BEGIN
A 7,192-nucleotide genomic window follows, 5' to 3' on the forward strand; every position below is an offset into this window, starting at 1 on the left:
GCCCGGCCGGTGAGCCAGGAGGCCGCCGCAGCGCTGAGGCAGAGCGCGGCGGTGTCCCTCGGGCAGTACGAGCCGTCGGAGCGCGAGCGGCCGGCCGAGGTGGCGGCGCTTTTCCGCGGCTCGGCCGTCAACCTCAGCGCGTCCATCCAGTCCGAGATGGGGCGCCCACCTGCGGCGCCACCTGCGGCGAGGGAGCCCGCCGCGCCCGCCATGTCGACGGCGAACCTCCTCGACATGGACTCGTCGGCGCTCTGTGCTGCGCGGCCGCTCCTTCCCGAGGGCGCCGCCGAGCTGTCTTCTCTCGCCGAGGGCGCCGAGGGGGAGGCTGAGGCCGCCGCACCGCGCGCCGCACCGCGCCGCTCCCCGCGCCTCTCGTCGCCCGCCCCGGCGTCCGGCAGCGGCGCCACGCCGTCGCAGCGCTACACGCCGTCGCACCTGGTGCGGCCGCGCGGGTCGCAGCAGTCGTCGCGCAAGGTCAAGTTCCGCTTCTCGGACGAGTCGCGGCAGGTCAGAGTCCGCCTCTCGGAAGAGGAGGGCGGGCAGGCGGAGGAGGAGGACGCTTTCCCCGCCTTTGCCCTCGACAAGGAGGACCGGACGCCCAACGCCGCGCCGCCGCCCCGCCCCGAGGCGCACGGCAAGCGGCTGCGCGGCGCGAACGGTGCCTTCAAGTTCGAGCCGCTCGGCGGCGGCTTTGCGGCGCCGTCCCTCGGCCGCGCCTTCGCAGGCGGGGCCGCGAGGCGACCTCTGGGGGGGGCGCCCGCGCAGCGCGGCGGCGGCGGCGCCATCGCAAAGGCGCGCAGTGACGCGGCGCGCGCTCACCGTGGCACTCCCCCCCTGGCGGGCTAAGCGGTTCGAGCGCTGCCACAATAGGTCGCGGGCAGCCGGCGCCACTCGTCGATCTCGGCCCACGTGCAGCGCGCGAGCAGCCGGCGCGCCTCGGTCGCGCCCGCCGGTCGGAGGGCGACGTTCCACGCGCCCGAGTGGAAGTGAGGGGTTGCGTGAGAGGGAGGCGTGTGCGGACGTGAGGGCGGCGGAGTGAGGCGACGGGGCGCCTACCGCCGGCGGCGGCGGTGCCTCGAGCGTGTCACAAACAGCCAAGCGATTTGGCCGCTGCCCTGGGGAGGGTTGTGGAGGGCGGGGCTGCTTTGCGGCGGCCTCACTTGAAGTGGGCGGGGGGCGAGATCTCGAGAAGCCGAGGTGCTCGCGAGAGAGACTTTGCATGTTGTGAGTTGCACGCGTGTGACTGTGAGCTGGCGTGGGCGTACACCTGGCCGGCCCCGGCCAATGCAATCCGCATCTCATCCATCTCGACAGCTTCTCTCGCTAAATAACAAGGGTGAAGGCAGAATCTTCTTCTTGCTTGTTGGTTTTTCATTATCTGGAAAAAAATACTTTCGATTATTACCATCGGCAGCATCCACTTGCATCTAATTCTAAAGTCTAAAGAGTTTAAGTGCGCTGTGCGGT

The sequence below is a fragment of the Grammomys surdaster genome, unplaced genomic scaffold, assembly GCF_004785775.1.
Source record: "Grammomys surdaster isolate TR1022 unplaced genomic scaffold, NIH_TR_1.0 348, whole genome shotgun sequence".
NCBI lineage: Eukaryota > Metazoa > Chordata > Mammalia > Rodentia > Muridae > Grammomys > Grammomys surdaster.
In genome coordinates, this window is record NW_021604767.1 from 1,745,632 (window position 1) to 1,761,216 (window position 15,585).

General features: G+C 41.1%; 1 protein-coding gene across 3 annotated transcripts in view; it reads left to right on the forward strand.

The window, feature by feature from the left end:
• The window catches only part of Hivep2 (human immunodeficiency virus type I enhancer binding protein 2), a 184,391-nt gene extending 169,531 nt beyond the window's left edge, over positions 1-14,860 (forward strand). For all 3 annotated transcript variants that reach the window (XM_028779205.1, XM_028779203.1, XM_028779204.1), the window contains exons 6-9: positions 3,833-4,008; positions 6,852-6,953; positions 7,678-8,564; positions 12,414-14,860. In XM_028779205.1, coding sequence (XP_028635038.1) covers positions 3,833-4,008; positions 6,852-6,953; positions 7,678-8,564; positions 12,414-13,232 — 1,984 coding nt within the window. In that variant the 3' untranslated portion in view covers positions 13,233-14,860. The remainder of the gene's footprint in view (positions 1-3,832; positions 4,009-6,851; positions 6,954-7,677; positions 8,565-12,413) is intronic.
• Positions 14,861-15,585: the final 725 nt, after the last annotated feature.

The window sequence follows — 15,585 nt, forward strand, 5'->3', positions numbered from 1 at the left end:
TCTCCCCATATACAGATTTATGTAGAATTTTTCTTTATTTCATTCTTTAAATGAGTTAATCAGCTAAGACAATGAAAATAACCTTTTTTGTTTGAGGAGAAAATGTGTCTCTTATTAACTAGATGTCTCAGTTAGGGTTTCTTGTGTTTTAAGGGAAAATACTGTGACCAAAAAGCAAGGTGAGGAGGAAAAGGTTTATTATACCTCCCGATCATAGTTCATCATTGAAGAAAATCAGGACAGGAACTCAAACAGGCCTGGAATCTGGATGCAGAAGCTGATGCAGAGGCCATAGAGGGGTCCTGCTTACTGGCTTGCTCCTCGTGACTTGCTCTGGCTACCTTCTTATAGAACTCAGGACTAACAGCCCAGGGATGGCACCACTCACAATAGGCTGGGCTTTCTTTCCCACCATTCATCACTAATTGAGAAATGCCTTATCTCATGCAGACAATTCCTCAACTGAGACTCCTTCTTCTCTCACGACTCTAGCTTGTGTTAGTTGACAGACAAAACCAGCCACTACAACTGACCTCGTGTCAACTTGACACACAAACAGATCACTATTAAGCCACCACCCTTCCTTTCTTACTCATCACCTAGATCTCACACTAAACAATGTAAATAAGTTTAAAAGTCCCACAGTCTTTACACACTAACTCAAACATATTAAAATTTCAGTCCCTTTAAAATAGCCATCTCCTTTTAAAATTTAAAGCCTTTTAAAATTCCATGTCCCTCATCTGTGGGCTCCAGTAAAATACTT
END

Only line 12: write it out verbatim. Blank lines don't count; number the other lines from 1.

TCTCCCCATATACAGATTTATGTAGAATTTTTCTTTATTTCATTCTTTAAATGAGTTAATCAGCTAAGACAATGAAAATAACCTTTTTTGTTTGAGGAGAAAATGTGTCTCTTATTAACTAGATGTCTCAGTTAGGGTTTCTTGTGTTTTAAGGGAAAATACTGTGACCAAAAAGCAAGGTGAGGAGGAAAAGGTTTATTATACCTCCCGATCATAGTTCATCATTGAAGAAAATCAGGACAGGAACTCAAACAGGCCTGGAATCTGGATGCAGAAGCTGATGCAGAGGCCATAGAGGGGTCCTGCTTACTGGCTTGCTCCTCGTGACTTGCTCTGGCTACCTTCTTATAGAACTCAGGACTAACAGCCCAGGGATGGCACCACTCACAATAGGCTGGGCTTTCTTTCCCACCATTCATCACTAATTGAGAAATGCCTTATCTCATGCAGACAATTCCTCAACTGAGACTCCTTCTTCTCTCACGACTCTAGCTTGTGTTAGTTGACAGACAAAACCAGCCACTACAACTGACCTCGTGTCAACTTGACACACAAACAGATCACTATTAAGCCACCACCCTTCCTTTCTTACTCATCACCTAGATCTCACACTAAACAATGTAAATAAGTTTAAAAGTCCCACAGTCTTTACACACTAACTCAAACATATTAAAATTTCAGTCCCTTTAAAATAGCCATCTCCTTTTAAAATTTAAAGCCTTTTAAAATTCCATGTCCCTCATCTGTGGGCTCCAGTAAAATACTT